From the beginning it looked like some form of synergy was definitely on the cards, especially when they both got the same haircut! The circuits were being prepared for maximum overload. Equal parties in building the awesome sound of what was to be Tackhead and Fats Comet were also Skip McDonald and Doug Wimbish, guitar and bass respectively, who, together with LeBlanc on drums, had formed the rhythm section of the legendary Sugarhill Records, a unit that had propelled raps early monster hits featuring the likes of Grandmaster Flash and The Furious Five, Spoonie Gee, Funky Four+1 and not forgetting the labels industrious owner, la Grande Dame of Rap - Ms. Sylvia Robinson. Together Wimbish, McDonald and LeBlanc constituted a virtual encyclopedia of modern American music, but the addition of Sherwood to this equation brought creative mayhem, an English soulboy who had been caught up in the heady music of Jamaica and had begun navigating his way through the abyss of dub driven on by the kind of energy that had fed punk. The marriage was bound to be, shall we say, interesting! Certainly stormy - everybody might want control, no one could get control, on looking back it was remarkable that any 'product' ever hit the streets. What you have here is part of what might be called a possible history of Tackhead and Fats Comet.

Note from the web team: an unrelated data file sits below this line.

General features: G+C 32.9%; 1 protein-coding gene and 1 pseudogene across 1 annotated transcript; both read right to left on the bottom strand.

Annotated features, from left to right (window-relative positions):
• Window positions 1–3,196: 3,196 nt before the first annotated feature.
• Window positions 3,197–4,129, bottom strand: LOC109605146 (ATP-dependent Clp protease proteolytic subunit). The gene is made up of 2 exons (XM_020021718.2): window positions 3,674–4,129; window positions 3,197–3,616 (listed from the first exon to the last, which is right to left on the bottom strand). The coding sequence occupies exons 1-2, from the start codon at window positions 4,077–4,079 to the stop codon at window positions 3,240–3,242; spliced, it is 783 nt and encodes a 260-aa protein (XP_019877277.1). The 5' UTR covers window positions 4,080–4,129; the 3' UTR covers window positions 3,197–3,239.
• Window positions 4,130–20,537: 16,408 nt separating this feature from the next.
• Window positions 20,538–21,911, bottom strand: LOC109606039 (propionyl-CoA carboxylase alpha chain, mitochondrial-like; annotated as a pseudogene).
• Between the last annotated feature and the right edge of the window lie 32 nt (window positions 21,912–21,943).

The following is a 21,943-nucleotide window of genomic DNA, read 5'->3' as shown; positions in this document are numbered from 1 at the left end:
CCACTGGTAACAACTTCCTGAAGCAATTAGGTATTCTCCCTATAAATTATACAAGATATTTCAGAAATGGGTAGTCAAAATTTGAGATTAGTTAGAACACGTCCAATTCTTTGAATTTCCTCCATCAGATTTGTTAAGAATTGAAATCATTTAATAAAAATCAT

In short, the masterplan, although never commited to either memory or paper, was for Tackhead to take dub/funk on a journey through leftfield and into the unknown to God knows where, and then for Fats Comet to pilot the mothership smoothly back from this alternative dimension to a safe earthly landing with sounds that you would recognise instantly without ever having heard before. Was their mission succesful >>>... An early and obedient member of the crew was the scaffolder extraordinaire Gary Clail (Hard Left) who preached the Tackhead Message via his ear-bleeding Sound System, another was Bim Sherman (Stealing), probably the sweetest singer ever out of Jamaica, later came Bernard Fowler (The Bastard Son of Fats) originally of the New York Peech Boys and well up in the Premier Division of most sampled voices, also there was the rap of Melle Mel (Original Sex) the voice that delivered The Message. The music was conceived, arranged, played, engineerde and produced by Sherwood, LeBlanc, McDonald and Wimbish - it was a music that would eventually and inevitably implode - without the usual rock requirement of body death and consequently myth. Perhaps a conclusion of the necessity for those involved to emerge together out of the slipstream once more? Steve Barker On The Wire - BBC Radio Lancashire November 1993 Read more on Last.fm.
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